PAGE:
If you see a pie pan with a wavy edge, that’s known as a fluted edge. A fluted edge can make pies look more decorative and fancy, but large flutes can lead to problems with the edge of the pie crust burning, so proceed with caution.

Color

You won't get color choices with average metal or glass pie pans, but if you choose a ceramic model, you'll be able to pick from a range of colors and sometimes even patterns, too. 

Broiler safe

Some pies, such as those with meringue toppings, need to be finished under the broiler for extra browning. If you're likely to need to broil your pies, choose a pie pan that's broiler safe.

Dishwasher safe

Picking a pie plate that's dishwasher safe will make it easier to clean up after you’re done. That said, washing up a single pie pan by hand doesn't take too much effort, so don't avoid an option you love just because it can't be washed in the dishwasher.

Expert Tip
Avoid using steel wool on glass or ceramic pie pans – they’ll scratch over time.
BestReviews Cooking and Baking Expert

Accessories

Pastry mat: A pastry mat not only helps keep your counters clean while rolling out pastry but also helps you roll pastry to the correct size for your pie dish.

Rolling pinYou can't make a quality pie from scratch without a rolling pin. It's essential for getting your pastry delectably thin.  

Baking beans: When making a pie crust that must be baked blind (prebaked or partially baked before adding the filling), you can fill the crust with baking beans to prevent the pastry from bubbling.

Cooking Torch: If you make pies with meringue toppings, you'll want a kitchen torch for toasting them.

Pastry scraper: When you work with pie dough, this simple yet versatile tool helps you divide, lift, and handle dough.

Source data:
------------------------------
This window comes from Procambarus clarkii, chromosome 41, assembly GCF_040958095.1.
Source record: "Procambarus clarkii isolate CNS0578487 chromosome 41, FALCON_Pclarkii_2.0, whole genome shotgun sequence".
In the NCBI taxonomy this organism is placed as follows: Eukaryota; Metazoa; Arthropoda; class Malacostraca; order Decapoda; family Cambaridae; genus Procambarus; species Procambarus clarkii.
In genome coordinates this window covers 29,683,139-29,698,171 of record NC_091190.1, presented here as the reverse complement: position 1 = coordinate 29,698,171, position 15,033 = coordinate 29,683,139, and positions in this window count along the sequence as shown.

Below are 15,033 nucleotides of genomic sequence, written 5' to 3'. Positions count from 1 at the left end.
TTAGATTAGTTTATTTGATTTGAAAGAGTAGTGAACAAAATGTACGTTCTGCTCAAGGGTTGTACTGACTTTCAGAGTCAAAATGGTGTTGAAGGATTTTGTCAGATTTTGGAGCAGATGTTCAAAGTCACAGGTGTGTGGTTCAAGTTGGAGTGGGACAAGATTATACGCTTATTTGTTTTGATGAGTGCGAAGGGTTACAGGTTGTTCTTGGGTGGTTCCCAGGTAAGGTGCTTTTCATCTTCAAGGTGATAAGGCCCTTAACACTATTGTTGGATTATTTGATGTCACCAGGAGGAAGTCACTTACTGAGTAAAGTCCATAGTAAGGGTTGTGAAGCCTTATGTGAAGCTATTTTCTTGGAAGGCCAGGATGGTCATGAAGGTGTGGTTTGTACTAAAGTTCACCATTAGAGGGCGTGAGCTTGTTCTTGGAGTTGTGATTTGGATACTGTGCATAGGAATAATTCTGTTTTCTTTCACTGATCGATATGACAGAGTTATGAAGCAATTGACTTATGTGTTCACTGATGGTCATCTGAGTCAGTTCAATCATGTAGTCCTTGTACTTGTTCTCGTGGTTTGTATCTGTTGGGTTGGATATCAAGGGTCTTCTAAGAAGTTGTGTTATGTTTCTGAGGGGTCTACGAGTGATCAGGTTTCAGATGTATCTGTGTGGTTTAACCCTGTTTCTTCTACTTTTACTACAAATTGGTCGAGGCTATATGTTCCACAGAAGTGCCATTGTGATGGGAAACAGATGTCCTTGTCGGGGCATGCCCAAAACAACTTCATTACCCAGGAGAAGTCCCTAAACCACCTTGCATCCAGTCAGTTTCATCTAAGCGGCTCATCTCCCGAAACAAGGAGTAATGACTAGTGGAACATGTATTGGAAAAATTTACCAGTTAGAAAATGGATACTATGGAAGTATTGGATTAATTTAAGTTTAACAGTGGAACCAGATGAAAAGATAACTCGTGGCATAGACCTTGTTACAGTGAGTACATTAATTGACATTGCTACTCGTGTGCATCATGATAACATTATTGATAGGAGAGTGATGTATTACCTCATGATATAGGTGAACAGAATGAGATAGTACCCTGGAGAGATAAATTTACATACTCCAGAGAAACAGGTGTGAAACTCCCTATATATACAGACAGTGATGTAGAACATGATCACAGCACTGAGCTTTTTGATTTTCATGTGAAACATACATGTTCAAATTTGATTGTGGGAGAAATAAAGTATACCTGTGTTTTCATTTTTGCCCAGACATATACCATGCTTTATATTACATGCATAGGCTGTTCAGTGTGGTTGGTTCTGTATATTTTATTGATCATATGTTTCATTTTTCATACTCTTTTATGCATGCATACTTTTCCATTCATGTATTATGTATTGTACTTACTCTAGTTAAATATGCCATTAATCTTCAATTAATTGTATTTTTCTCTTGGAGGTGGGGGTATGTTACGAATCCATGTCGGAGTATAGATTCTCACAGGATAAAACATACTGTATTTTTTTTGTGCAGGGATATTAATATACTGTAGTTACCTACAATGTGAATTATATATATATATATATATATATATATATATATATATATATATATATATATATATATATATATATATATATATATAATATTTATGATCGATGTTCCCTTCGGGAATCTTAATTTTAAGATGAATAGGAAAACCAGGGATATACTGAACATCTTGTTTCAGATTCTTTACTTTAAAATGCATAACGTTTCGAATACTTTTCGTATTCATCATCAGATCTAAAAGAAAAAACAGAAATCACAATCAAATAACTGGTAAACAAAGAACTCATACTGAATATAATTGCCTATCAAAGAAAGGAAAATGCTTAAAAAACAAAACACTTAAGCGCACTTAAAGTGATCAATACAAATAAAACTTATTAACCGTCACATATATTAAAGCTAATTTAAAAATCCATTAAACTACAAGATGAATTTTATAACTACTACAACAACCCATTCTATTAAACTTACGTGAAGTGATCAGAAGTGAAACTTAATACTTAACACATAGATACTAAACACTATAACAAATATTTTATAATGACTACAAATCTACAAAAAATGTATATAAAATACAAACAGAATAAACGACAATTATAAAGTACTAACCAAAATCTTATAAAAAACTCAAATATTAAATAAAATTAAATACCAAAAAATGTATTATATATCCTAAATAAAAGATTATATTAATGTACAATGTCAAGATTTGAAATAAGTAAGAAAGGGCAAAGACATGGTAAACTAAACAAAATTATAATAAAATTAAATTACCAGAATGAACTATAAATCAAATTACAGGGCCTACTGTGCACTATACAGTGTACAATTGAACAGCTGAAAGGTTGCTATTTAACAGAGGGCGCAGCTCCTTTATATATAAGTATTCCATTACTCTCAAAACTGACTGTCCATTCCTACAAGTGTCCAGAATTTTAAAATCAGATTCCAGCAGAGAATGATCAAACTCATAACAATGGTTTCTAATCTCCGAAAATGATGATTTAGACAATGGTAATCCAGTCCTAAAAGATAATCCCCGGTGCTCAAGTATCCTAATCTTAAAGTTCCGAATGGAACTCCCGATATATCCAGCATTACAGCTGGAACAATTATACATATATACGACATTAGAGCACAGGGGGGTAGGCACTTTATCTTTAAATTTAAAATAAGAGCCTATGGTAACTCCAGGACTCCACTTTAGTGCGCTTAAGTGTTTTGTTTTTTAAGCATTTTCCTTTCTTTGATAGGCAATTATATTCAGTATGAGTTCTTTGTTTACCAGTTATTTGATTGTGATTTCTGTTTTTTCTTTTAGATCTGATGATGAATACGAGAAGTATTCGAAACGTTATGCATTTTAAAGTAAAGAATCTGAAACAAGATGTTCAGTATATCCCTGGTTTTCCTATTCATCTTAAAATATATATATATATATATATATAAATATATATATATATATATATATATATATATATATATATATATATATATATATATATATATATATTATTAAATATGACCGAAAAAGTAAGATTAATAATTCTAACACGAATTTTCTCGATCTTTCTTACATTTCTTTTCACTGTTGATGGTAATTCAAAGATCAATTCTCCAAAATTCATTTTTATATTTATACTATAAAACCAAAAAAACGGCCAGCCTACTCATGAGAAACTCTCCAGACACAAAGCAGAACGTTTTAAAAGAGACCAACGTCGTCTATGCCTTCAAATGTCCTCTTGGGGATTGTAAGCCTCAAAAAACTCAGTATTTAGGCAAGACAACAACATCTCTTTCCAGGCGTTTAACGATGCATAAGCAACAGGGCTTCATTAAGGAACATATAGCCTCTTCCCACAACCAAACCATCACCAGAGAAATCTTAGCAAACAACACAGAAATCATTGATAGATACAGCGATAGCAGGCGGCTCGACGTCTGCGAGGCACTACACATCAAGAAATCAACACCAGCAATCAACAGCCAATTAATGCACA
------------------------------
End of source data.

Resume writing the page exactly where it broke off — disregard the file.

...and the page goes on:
Pie pan prices

Inexpensive

The least expensive pie pans are aluminum, stainless steel, and basic glass, which cost between $5 and $15.

Mid-range

These options cost from $15 to $25 and include the best tempered-glass pie pans and some ceramic options. 

Expensive

High-end ceramic and heavy-duty cast iron pie pans are the most expensive, retailing for between $25 and $40

Tips

  • Consider how often you bake pies. We wouldn't recommend shelling out $30 on a high-end pie pan if you only bake pies a couple of times a year. Conversely, it's worth spending extra to get the best if you're an avid pie baker. 

  • Check the depth of your chosen pie pan. You can find extra-deep options if you like plenty of filling in your pies. 

  • Don't be afraid to take shortcuts. If you don't have the time or inclination to make your own pastry, it's fine to use store-bought pastry dough.

  • Decide if you need more than one pie pan. Some pie pans are sold in packs of two or more, which often works out to a lower price per pan than getting them separately. 

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Try using a preheated Baking Steel under your pie pan for extra browning properties.

FAQ

Q. How can I improve my pie-making skills?

A. Looking to up your pie game with your new pie pan? Thankfully, you can find all kinds of resources. First, you might want to consider getting a book of pie recipes. However, there are plenty of free recipes online, as well as many video tutorials. 

Q. Can I bake savory as well as sweet pies in a pie pan?

A. Yes, absolutely. Sweet pies are generally more popular than savory pies in the United States, but the cooking process is much the same for both (fillings aside). If a pie pan cooks sweet pies well, it will turn out quality savory pies, too. 

Q. Are disposable aluminum pie pans any good?

A. Disposable aluminum pie pans produce a better crust than you might think. We wouldn't recommend using them all the time because they aren't the most environmentally friendly option (though they can be recycled). However, they're useful for times when you need to bake a large number of pies or you want to gift someone a pie or take one to a potluck without worrying about retrieving your pan.